Kentucky Bill To Remove Workers’ Lunch Breaks And Rest Time Advantages

A Kentucky bill that would restrict the right to a lunch break has been passed and approved by a committee of the state legislature. This also has chances to remove the right to 10-minute breaks of the workers. Another point to be highlighted is that the bill would also not let them get the minimum wage for anything that is not considered the “principal” work activity. This could also include putting on a work uniform or any other preparations.
The Kentucky Bill, would also remove the need to pay time and a half overtime on the seventh consecutive day of work for people working at least 40 hours a week. Moreover, it will eliminate the preventing employers from being punished for not paying minimum wage and overtime pay when employees travel to and from their place of work.
The Republican-led House Small Business and Information Technology Committee approved the measure in a division 9-4 vote on Wednesday.
It (the bill) is sponsored by the committee’s chair, Republican Phillip Pratt. The committee mentioned on the website, “People, safety, and quality are more than a priority, they are a value.”  During a committee ’meeting on the bill, Democrat Rachel Roberts asked Pratt if he had consulted the Labor and Education Cabinet, labor groups about the bill and the changes that are to be made.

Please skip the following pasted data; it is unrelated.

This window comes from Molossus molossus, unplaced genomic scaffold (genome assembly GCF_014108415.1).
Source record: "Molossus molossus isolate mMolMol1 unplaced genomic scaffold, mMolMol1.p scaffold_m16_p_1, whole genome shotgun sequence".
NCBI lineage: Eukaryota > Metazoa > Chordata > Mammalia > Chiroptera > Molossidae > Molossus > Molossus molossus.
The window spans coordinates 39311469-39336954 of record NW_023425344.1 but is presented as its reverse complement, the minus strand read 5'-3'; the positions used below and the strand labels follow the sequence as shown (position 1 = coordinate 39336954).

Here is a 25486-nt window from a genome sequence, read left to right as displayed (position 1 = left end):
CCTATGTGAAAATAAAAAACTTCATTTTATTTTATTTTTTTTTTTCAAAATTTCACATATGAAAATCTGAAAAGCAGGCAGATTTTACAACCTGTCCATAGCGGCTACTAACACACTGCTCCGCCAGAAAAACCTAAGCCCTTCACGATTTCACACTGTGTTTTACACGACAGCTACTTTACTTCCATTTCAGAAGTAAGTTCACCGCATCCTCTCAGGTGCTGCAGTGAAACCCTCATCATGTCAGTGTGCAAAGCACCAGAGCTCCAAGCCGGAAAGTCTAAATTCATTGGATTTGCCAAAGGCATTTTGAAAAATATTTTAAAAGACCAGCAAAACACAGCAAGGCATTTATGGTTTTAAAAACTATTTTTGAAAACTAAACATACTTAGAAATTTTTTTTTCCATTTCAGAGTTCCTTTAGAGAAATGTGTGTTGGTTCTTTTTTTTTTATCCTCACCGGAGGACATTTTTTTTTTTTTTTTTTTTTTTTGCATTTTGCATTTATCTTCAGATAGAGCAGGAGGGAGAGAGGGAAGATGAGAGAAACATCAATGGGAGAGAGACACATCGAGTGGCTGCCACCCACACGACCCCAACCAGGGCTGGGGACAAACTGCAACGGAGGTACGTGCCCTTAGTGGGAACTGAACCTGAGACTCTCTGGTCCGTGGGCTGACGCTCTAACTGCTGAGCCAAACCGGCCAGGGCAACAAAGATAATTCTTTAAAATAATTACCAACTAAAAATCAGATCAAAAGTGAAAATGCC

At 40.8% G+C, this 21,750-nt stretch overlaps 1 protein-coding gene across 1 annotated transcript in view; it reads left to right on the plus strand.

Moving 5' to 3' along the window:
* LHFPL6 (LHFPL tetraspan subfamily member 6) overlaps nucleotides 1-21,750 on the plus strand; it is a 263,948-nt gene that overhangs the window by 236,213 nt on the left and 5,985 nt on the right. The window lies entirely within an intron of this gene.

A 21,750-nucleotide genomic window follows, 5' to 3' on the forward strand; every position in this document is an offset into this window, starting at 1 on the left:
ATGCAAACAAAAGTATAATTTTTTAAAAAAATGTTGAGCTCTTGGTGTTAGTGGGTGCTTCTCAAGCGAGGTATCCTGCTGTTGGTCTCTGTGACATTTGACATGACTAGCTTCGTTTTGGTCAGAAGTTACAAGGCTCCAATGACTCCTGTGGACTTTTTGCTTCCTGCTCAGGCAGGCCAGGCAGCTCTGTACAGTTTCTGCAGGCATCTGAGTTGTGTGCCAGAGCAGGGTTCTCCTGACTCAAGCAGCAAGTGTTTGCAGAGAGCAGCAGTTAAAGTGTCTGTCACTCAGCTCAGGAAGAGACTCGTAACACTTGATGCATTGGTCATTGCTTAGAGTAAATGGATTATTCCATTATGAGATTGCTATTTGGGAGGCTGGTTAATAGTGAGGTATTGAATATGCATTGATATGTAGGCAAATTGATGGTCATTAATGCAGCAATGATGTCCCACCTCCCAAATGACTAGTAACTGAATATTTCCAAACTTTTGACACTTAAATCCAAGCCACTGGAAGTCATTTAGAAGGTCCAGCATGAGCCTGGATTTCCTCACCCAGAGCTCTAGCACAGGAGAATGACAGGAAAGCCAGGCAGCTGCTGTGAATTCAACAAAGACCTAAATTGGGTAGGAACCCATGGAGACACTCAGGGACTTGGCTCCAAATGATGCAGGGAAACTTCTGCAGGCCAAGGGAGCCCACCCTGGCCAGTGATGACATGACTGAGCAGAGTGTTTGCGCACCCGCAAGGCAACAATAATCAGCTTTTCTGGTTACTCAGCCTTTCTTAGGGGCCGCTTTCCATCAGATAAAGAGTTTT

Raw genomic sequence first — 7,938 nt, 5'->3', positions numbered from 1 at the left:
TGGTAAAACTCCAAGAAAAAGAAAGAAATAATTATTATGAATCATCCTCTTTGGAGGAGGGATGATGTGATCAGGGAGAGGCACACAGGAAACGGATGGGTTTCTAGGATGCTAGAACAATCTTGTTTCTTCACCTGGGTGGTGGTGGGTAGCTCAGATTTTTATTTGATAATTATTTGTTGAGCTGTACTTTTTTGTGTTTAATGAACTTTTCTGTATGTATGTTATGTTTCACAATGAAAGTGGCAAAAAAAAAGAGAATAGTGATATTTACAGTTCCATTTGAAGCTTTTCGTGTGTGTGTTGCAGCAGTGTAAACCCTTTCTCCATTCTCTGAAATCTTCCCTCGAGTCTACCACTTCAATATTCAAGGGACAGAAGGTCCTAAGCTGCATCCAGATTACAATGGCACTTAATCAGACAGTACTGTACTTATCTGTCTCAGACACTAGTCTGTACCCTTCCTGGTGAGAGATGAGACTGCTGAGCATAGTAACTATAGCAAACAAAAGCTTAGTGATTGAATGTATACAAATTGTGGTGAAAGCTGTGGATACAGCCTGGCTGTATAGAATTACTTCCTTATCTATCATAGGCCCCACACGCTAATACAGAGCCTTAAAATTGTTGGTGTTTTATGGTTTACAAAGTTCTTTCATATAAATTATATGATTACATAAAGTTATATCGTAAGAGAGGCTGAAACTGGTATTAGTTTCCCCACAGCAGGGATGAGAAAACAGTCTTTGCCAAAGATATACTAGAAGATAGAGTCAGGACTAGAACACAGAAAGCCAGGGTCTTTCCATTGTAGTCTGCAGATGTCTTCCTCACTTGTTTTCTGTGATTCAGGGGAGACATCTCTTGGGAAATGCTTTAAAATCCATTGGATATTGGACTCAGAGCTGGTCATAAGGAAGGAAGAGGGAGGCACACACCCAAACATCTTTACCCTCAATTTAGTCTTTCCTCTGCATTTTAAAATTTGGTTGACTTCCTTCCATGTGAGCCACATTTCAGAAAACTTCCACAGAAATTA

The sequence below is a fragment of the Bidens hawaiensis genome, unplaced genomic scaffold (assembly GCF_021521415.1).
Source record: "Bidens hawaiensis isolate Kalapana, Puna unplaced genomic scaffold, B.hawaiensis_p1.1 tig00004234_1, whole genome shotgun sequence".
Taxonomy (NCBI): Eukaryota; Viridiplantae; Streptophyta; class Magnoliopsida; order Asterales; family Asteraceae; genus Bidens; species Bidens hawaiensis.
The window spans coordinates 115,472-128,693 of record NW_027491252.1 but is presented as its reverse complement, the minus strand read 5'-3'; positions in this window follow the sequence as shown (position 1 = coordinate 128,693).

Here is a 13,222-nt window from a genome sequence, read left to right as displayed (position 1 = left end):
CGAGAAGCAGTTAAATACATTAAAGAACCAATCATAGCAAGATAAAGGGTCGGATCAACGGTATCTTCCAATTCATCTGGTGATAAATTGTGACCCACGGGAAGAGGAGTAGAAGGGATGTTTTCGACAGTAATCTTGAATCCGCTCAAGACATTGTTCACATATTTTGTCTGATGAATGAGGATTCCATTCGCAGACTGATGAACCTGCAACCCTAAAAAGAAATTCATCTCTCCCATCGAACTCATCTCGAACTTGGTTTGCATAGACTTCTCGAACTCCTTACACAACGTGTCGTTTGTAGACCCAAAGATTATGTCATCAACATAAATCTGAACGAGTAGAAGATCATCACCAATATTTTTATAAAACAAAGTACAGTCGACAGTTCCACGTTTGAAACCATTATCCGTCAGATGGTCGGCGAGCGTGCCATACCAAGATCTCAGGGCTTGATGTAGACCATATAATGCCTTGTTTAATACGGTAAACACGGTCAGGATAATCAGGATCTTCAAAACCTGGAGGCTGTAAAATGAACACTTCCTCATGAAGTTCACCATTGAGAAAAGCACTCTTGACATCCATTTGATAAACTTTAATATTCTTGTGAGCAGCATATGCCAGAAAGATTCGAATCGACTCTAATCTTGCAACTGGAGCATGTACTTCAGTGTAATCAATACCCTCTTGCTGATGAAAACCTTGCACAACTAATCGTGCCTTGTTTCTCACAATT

Responding to the same, he said he resented any implication that he had filed the bill to help himself, the Kentucky Lantern reported. Newsweek sought email comment from him on last week through his landscape business.
The Kentucky Bill 500 would repeal current state legislation that requires employers to allow workers a lunch break for every three to five hours of work completed. If this becomes a law, it would require employers to pay workers while they are eating instead of giving them a break. Proponents say the bill would bring the state closer to the federal law. However, the critics argue it could decrease workplace safety.
According to Pratt, “You have federal law, which says you must do this; then you have state law, which says you’ve got to do that. To run afoul of them becomes very easy.”  The bill was criticized by Michele Henry, a Louisville employment law attorney at Craig Henry PLC. He said, “simply unfair to employees who are spending eight or more hours a day at the workplace. They should be entitled to time off to eat and to engage in other activities. Eliminating breaks increases the chance of injuries and burnout.”